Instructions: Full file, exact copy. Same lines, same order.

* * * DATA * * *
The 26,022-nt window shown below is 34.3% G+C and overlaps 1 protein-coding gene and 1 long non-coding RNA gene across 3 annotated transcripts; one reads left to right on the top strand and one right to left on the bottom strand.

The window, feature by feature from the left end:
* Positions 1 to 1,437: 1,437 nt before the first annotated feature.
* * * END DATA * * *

The 26,022-nt window shown below is 34.3% G+C and overlaps 1 protein-coding gene and 1 long non-coding RNA gene across 3 annotated transcripts; one reads left to right on the top strand and one right to left on the bottom strand.

The window, feature by feature from the left end:
* Positions 1 to 1,437: 1,437 nt before the first annotated feature.